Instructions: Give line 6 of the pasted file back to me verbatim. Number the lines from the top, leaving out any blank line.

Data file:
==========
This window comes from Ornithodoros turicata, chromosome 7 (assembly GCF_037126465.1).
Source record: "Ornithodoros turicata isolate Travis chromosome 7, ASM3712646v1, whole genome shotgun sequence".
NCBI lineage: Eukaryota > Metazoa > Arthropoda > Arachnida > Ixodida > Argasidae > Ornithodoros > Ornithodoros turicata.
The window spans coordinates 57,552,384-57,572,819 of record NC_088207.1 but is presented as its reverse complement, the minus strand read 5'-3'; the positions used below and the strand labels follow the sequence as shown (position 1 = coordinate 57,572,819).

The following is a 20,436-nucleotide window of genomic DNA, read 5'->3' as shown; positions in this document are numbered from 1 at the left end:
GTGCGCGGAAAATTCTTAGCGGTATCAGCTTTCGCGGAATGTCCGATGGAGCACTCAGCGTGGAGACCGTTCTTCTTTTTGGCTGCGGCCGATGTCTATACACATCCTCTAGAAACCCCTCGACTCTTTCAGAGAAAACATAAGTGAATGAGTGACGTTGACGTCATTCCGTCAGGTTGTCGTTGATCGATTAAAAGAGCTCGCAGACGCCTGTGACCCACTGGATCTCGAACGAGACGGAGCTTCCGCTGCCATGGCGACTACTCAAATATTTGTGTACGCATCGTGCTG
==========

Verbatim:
GTGCGCGGAAAATTCTTAGCGGTATCAGCTTTCGCGGAATGTCCGATGGAGCACTCAGCGTGGAGACCGTTCTTCTTTTTGGCTGCGGCCGATGTCTATACACATCCTCTAGAAACCCCTCGACTCTTTCAGAGAAAACATAAGTGAATGAGTGACGTTGACGTCATTCCGTCAGGTTGTCGTTGATCGATTAAAAGAGCTCGCAGACGCCTGTGACCCACTGGATCTCGAACGAGACGGAGCTTCCGCTGCCATGGCGACTACTCAAATATTTGTGTACGCATCGTGCTG